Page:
FIFA Cracks Down on European Soccer Clubs With Racist Fans

ZURICH Switzerland (AP)- Soccer clubs that fail to control racist fans were threatened by FIFA president Sepp Blatter with relegation suspension and expulsion.

Blatter said legal experts at world soccer's governing body would decide in January what measures are needed to strengthen FIFA's anti-racism laws. National soccer federations will then vote on the proposed regulations at FIFA's annual congress next year.

"We need to start to deduct points from the team Blatter said Tuesday. "It could also mean suspension. It could also mean exclusion."

Racial taunting and other incidents have occurred at venues across Europe and Blatter has spoken repeatedly of toughening FIFA's anti-racism code.

Last week he spoke out against Lazio forward Paolo Di Canio for making a fascist salute in a match. He said Di Canio could be expelled from soccer for the gesture.

The former West Ham striker has defended his actions even repeating the salute after being fined for it earlier this season. Italian soccer player Paolo Di Canio was suspended for one game on Tuesday for making a fascist salute to fans during a match.

Di Canio was also fined $11977 by the Italian Soccer League. The 37-year-old forward will miss Lazio's match at Lecce on Wednesday.

"It was a political sentence it was an unjust decision Di Canio told a Rome radio station. "My gesture has nothing to do with political ideologies."

Italian papers ran photos on Dec. 12 showing Di Canio with his arm outstretched as he was being substituted during the second half of Lazio's 2-1 loss to Livorno the previous day.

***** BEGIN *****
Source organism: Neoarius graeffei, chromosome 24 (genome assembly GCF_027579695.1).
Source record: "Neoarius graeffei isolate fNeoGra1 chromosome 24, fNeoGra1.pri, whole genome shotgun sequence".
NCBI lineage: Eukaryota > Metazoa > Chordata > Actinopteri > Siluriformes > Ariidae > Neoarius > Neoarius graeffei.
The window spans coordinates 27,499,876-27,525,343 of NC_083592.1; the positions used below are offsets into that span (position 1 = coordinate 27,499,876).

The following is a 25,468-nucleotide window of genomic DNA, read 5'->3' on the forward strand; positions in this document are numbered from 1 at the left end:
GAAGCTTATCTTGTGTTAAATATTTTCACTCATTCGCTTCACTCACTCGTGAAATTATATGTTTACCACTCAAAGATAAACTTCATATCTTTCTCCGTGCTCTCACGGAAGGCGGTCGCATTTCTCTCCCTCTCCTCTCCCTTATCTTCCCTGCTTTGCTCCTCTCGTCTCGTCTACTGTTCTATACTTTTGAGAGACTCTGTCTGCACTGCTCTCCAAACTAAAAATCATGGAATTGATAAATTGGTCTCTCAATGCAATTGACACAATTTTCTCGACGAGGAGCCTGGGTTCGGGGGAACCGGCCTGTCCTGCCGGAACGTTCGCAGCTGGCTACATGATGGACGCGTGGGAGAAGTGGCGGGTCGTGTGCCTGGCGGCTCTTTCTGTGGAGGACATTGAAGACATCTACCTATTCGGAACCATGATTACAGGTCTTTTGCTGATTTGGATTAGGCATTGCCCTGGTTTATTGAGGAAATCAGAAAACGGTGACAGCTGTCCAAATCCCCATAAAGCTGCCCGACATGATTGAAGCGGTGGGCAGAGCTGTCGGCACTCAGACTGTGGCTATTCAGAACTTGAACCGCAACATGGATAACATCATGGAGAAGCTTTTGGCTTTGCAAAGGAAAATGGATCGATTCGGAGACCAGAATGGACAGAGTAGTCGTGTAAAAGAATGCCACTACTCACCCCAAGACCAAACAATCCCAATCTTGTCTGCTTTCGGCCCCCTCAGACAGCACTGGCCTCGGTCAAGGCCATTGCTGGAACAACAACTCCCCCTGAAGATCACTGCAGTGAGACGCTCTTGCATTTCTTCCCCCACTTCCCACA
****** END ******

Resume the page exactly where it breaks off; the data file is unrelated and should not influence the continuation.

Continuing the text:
The arm gesture is associated in Italy with the salute used under the rule of fascist dictator Benito Mussolini.

Italian Premier Silvio Berlusconi who also owns Serie A team AC Milan called Di Canio "an exhibitionist."

That game featured teams whose fans have opposing political allegiances: Lazio fans waved swastika flags while Livorno fans had red Communist flags. Clashes between Livorno fans and police were reported outside the stadium before the game with one officer slightly injured.

Last January Di Canio was photographed making the salute after his team's 3-1 victory over AS Roma a gesture that drew widespread condemnation. He was fined $13400 by the federation but maintained his gesture had no political significance.

Lazio president Claudio Lotito said his club will appeal the fine.

Blatter said the current anti-racism regulations which advise federations to take measures ranging from fines against players to stadium bans for racist fans are insufficient.

Teams that fail to control their players or fans also might be forced to play matches in empty stadiums. But Blatter said new more severe punishments are needed.

"A financial sanction is not an adequate measure he said. "You can always find someone with enough money to pay the fine."

He said each infraction of FIFA's anti-racism rules should be judged on the merits of the individual case. He refused to outline any minimum or automatic punishments.

Earlier this month Hungary's soccer federation fined Ujpest FC $23250 because its fans chanted anti-Semitic slurs during a league match. The federation also suspended the referee for failing to take action.

Last month Messina's Ivory Coast defender Marc Zoro was reduced to tears by Inter Milan fans' racist slurs and boos in the Italian league and threatened to walk off the field. Some Inter Milan supporters shouted racist abuse again in the next match.